Desk workers should stand for 2 hours a day, even with exercise, panel warns
Workers sit at desks at a call center in Tijuana, Mexico in this Aug. 13, 2014 file photo. (AP / Alex Cossio)
LONDON -- Are you sitting down? In that case, you should probably stand up before reading this.
In the first advice of its kind, British experts are recommending office workers stand for at least two hours a day, in a warning against the dangers of prolonged sitting.
The guidelines were developed by a group of experts invited by Public Health England and an advocacy group and were published online Monday in the British Journal of Sports Medicine.
The experts recommend people start with two hours of standing or light activity, adding they should eventually double that to four hours.
In recent years, the hazards of sitting too much have been compared to those of smoking, with research suggesting people who spend most of their days seated are more likely to be fat, have heart problems, cancer and even die earlier.
Not even regular exercise seems to help.
"Even if you're meeting your physical activity guidelines, you cannot undo the risks of prolonged sitting," said Gavin Bradley, director of the campaign group Get Britain Standing, one of the authors of the new guidance. Bradley, who spoke during a telephone interview while walking, said officials estimate the average Briton sits for more than half of their working hours. His group is expanding its campaign to other countries including the U.S. on Tuesday and is pushing for more people to have access to a desk that allows them to stand.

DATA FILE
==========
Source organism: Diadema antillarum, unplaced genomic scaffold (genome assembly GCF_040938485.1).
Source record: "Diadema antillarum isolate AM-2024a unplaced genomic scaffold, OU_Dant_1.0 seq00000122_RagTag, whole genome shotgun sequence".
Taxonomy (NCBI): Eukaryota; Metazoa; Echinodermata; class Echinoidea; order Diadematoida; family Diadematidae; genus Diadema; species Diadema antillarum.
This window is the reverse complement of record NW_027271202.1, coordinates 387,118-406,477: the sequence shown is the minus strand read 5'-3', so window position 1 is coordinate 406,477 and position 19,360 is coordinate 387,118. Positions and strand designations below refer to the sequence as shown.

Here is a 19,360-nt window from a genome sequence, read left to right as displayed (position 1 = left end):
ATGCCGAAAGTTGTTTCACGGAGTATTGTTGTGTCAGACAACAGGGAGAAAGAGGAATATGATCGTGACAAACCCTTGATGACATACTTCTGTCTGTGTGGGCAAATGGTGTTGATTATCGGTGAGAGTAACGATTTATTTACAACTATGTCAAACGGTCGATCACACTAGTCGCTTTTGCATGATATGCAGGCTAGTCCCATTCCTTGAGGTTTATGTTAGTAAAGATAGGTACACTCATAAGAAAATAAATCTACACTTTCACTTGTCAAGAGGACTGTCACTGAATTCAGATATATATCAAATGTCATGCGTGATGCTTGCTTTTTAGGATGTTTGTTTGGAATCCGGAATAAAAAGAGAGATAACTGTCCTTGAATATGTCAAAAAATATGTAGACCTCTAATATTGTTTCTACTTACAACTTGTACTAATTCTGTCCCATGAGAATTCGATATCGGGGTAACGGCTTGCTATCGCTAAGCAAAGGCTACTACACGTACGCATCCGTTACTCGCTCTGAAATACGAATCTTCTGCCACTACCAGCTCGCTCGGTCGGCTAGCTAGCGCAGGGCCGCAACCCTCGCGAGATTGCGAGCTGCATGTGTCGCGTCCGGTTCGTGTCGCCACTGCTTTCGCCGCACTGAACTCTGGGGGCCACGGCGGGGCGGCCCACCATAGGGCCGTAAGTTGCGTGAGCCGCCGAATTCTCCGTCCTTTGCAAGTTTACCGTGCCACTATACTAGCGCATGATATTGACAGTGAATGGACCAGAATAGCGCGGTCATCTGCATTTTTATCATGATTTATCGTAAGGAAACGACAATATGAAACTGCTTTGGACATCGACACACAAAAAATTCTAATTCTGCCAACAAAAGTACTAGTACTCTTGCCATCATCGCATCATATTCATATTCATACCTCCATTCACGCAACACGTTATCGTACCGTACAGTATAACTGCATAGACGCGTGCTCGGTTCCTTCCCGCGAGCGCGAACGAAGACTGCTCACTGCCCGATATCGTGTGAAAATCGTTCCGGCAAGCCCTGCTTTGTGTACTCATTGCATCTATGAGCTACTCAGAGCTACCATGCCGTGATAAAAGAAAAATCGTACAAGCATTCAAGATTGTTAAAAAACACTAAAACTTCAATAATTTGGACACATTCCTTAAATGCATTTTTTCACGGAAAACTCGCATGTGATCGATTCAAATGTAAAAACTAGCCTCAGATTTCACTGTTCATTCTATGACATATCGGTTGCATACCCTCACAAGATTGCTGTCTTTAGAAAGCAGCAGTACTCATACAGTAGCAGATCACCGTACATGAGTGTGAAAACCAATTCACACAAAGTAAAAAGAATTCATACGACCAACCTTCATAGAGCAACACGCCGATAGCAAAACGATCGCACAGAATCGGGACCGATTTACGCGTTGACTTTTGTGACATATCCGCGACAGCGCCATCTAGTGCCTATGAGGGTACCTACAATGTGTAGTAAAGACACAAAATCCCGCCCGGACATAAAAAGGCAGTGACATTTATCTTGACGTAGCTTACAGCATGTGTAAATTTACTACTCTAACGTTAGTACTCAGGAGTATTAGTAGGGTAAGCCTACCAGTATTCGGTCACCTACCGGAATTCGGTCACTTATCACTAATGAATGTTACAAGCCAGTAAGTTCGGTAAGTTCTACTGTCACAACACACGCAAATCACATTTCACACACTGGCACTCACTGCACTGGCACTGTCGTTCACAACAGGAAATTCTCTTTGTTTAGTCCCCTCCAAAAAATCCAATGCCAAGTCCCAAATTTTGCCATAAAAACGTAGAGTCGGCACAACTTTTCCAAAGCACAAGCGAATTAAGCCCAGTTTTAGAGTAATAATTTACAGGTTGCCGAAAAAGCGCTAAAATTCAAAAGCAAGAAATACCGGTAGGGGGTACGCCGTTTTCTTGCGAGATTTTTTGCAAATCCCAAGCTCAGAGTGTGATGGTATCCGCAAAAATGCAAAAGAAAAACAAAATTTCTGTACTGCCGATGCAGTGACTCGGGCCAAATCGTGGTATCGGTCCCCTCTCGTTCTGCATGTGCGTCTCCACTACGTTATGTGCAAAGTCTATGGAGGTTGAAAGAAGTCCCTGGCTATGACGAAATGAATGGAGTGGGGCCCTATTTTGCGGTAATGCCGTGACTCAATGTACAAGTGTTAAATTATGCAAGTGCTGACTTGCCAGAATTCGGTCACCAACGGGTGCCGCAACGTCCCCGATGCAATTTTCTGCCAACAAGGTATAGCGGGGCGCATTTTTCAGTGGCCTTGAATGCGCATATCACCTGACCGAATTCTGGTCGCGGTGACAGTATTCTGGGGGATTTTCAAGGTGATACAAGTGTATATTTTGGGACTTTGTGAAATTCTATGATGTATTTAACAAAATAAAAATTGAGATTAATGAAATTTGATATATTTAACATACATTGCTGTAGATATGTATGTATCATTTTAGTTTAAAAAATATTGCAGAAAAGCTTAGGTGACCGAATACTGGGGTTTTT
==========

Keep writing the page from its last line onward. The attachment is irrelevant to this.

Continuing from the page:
According to the guidelines, people who sit the most have more than twice the risk of developing Type 2 diabetes and cardiovascular disease, a 13 per cent increased risk of cancer and a 17 per cent increased risk of premature death, compared to those who sit the least.
Jenny Nissler, an occupational physical therapist and spokeswoman for Britain's Chartered Society of Physiotherapists, said people who sit for long stretches could be more prone to joint stiffness and back pain.
"Companies should reconsider the culture around taking regular breaks and think about whether meetings could be held standing up or walking," she said.
Bradley, who takes all his calls standing, says curbing the amount of time people spend sitting could have huge benefits, since up to 95 per cent of adults in developed countries are classified as inactive.
"We've sat on this problem for far too long," he said.